Synth Site: Yamaha: Motif: User reviews Add review
Average rating: 4.4 out of 5
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Jeff Popplewell a professional user from USA writes:
I've had a Motif 8 since 2002, and although I had to get the keyboard replaced (Yamaha picked up the cost 5 years later!!), I wouldn't trade it for anything else I've played. My first poly synth was a Juno 60. Currently, I also own a Kurzweil PC2, Roland XP-60, and Alesis Performance Pad, which is my gigging rig. The Motif 8 is a joy to play, and once you've master the sequencer and Yamaha's nomenclature, you're off to the races. I have high regard for Korg and Roland gear as well.

Rating: 5 out of 5 posted Saturday-Mar-15-2008 at 17:31
warfus powell jr aka moon a professional user from san luisobispo ca. writes:
I worked at a music store that sold roland and yamaha keyboards i have 70+ synths my self yamaha has a nice piano sound....

Rating: 5 out of 5 posted Tuesday-Mar-04-2008 at 23:06
Mark a professional user writes:
First I want to say it is strange that there is no own space for the Motif ES? it is a different synth than Motif original.

This is a monster with a very good sound but it is so freaking hard to use so it gets a 2! sorry!

The new XS is probably be what ES should have been?

Rating: 2 out of 5 posted Sunday-Apr-15-2007 at 03:10
Marios a professional user from Greece writes:
I happen to own both a Korg triton rack and the original Motif 6. It is true that none of these two is complete, afterall how many keyboards are?? I have programed sounds on both and use the Triton with an A-37 MIDI controller playing mostly pads, harps and a great hammond sound. The motif which i admit has a terrible ac.piano sound, has amazing flute and wind instrument sounds, strings(especially if you match and mix and stack single sounds_"voices" together) and also a couple of really nice electric pianos. I also like a lot of the synth sounds on the motif. Does anybody know why the ES does not read my combination sounds "performances" when i go on tour and try to unload them from my memory card? How can I solve this problem? Also how is the motif rack as far as sounds compared to the original motif and how easy is it to switch from one sound to the next on the rack without having all the bank and numbers buttons that you have on the keyboard? please email me at and we can exchange information about either one of these keyboards. Thanks!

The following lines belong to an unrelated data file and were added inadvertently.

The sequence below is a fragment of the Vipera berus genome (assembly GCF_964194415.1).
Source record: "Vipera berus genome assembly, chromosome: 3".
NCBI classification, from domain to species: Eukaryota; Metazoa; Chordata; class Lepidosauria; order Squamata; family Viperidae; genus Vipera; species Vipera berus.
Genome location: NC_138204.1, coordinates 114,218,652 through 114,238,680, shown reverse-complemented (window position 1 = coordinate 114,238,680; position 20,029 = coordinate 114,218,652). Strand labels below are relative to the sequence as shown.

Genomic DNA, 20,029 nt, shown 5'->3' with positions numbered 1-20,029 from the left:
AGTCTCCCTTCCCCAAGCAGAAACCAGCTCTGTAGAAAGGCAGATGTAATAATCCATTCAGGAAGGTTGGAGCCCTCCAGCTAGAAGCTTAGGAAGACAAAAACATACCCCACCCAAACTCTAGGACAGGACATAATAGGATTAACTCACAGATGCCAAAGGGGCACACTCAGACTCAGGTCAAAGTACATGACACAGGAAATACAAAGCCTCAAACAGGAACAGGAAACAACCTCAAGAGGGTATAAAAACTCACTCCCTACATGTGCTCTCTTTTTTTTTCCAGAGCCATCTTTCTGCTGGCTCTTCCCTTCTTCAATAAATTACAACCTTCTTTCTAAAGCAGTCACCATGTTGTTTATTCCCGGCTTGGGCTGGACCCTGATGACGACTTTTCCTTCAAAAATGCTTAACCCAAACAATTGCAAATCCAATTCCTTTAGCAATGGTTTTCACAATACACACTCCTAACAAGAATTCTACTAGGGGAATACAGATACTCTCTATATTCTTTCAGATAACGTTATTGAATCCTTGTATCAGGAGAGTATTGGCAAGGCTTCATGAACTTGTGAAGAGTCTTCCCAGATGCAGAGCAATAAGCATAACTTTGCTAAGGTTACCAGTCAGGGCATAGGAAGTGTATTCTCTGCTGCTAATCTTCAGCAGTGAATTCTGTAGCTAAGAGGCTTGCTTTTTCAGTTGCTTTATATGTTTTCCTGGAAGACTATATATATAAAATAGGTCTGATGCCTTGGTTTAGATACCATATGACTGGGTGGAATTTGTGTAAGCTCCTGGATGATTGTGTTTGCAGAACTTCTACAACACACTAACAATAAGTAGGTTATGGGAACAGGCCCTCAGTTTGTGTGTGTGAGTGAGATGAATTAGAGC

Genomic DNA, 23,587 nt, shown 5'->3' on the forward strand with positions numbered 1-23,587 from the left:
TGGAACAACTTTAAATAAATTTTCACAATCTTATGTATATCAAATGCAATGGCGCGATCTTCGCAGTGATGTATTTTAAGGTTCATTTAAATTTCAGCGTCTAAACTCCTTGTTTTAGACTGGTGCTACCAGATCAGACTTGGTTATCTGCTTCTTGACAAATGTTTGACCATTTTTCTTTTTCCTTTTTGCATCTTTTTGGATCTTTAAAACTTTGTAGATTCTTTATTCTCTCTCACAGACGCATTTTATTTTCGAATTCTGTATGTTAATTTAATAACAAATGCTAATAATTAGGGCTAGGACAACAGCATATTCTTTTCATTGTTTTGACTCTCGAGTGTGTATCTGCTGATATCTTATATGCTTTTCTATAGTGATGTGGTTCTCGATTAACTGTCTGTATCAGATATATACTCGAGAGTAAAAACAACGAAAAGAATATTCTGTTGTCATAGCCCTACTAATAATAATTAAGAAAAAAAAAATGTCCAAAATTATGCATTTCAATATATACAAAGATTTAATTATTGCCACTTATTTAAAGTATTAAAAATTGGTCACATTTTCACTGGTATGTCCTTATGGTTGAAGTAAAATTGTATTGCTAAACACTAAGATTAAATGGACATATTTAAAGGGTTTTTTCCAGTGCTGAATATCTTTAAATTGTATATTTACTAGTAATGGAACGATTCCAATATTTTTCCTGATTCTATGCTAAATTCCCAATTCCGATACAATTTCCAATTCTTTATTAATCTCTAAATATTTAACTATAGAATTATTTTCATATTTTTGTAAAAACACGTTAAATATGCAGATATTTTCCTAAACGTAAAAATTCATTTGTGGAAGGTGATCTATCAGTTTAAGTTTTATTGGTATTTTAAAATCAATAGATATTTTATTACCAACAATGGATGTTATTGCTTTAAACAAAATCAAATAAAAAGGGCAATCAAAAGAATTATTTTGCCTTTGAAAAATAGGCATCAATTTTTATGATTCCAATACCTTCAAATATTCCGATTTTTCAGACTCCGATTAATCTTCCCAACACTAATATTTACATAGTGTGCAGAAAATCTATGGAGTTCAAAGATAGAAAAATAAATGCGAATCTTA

Rating: 3 out of 5 posted Friday-Nov-10-2006 at 10:57
AngryMusician a professional user from USA writes:
All this Triton Bashing I mean seriously. I've owned the Triton since they were first made available to the public. They were a revolutionary design in the music industry. They offered features that hadn't been thought of, but like all things they don't have everything.

You can't expect one board to give you everything that you want. you have to buy them for thier strengths, and use another "synth" to make up for what they lack. That's one of the major points of creativity..being creative.

I've owned my Triton for so long that I know the unit very well. Most of the time when I play music that I used the Triton in, other Triton users don't even recognize the Triton sound. mainly because you have to learn to adjust the sounds to get the most out of the board.Tuning is a strong part of any instrument.

I'm currently collecting my pennies together to grab a Motif board. I like the Acoustic touch it offers. Much like the Roland XV series. Very life like. That alone makes it worth the buy. The Triton lacks a large selection of acoustic sounds, but the orchestra card is amazing once installed. It really depends on what your looking for. But for a Synthesizer effect, I haven't heard a board for under 2G's that can cover the sounds of my 400.00 EMU Vintage Keys, now that's a mind blowing synth unit.

Rating: 4 out of 5 posted Monday-Oct-30-2006 at 22:41
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